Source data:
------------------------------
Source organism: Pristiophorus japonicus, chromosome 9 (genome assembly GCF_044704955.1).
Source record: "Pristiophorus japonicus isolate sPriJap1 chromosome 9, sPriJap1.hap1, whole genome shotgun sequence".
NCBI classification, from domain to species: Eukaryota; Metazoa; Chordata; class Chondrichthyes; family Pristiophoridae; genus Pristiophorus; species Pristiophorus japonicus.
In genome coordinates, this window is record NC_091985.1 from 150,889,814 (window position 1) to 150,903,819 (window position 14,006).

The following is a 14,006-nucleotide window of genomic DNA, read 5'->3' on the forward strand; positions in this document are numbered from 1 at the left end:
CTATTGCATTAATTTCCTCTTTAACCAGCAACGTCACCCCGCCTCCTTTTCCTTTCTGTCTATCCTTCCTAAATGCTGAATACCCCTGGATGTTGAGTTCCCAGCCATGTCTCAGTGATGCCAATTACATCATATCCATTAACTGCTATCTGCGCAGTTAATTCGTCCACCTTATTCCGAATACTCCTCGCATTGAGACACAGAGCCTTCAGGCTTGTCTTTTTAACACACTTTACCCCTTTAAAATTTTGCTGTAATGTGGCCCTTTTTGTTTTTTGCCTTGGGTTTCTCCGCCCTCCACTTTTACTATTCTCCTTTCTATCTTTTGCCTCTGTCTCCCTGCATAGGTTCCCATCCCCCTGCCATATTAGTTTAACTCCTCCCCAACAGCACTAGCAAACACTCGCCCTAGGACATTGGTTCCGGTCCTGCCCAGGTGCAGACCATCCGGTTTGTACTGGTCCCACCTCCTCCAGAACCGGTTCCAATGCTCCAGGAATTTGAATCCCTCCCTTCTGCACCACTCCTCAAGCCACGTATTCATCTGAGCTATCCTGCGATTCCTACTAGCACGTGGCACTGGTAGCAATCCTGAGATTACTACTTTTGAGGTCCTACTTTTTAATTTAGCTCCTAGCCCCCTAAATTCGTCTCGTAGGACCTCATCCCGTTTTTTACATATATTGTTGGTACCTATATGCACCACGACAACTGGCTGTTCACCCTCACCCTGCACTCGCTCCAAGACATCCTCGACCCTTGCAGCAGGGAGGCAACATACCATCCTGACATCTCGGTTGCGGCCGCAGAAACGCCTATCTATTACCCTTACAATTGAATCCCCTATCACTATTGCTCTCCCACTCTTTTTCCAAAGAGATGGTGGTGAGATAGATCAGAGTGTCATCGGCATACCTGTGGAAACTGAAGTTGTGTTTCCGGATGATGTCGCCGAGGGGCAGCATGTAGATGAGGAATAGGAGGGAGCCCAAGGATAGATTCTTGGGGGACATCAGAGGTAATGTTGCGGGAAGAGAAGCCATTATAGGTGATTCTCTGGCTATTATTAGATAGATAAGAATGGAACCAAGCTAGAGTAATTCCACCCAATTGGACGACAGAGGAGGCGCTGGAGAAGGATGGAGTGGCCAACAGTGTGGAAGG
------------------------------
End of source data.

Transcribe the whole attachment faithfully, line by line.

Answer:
Source organism: Pristiophorus japonicus, chromosome 9 (genome assembly GCF_044704955.1).
Source record: "Pristiophorus japonicus isolate sPriJap1 chromosome 9, sPriJap1.hap1, whole genome shotgun sequence".
NCBI classification, from domain to species: Eukaryota; Metazoa; Chordata; class Chondrichthyes; family Pristiophoridae; genus Pristiophorus; species Pristiophorus japonicus.
In genome coordinates, this window is record NC_091985.1 from 150,889,814 (window position 1) to 150,903,819 (window position 14,006).

The following is a 14,006-nucleotide window of genomic DNA, read 5'->3' on the forward strand; positions in this document are numbered from 1 at the left end:
CTATTGCATTAATTTCCTCTTTAACCAGCAACGTCACCCCGCCTCCTTTTCCTTTCTGTCTATCCTTCCTAAATGCTGAATACCCCTGGATGTTGAGTTCCCAGCCATGTCTCAGTGATGCCAATTACATCATATCCATTAACTGCTATCTGCGCAGTTAATTCGTCCACCTTATTCCGAATACTCCTCGCATTGAGACACAGAGCCTTCAGGCTTGTCTTTTTAACACACTTTACCCCTTTAAAATTTTGCTGTAATGTGGCCCTTTTTGTTTTTTGCCTTGGGTTTCTCCGCCCTCCACTTTTACTATTCTCCTTTCTATCTTTTGCCTCTGTCTCCCTGCATAGGTTCCCATCCCCCTGCCATATTAGTTTAACTCCTCCCCAACAGCACTAGCAAACACTCGCCCTAGGACATTGGTTCCGGTCCTGCCCAGGTGCAGACCATCCGGTTTGTACTGGTCCCACCTCCTCCAGAACCGGTTCCAATGCTCCAGGAATTTGAATCCCTCCCTTCTGCACCACTCCTCAAGCCACGTATTCATCTGAGCTATCCTGCGATTCCTACTAGCACGTGGCACTGGTAGCAATCCTGAGATTACTACTTTTGAGGTCCTACTTTTTAATTTAGCTCCTAGCCCCCTAAATTCGTCTCGTAGGACCTCATCCCGTTTTTTACATATATTGTTGGTACCTATATGCACCACGACAACTGGCTGTTCACCCTCACCCTGCACTCGCTCCAAGACATCCTCGACCCTTGCAGCAGGGAGGCAACATACCATCCTGACATCTCGGTTGCGGCCGCAGAAACGCCTATCTATTACCCTTACAATTGAATCCCCTATCACTATTGCTCTCCCACTCTTTTTCCAAAGAGATGGTGGTGAGATAGATCAGAGTGTCATCGGCATACCTGTGGAAACTGAAGTTGTGTTTCCGGATGATGTCGCCGAGGGGCAGCATGTAGATGAGGAATAGGAGGGAGCCCAAGGATAGATTCTTGGGGGACATCAGAGGTAATGTTGCGGGAAGAGAAGCCATTATAGGTGATTCTCTGGCTATTATTAGATAGATAAGAATGGAACCAAGCTAGAGTAATTCCACCCAATTGGACGACAGAGGAGGCGCTGGAGAAGGATGGAGTGGCCAACAGTGTGGAAGG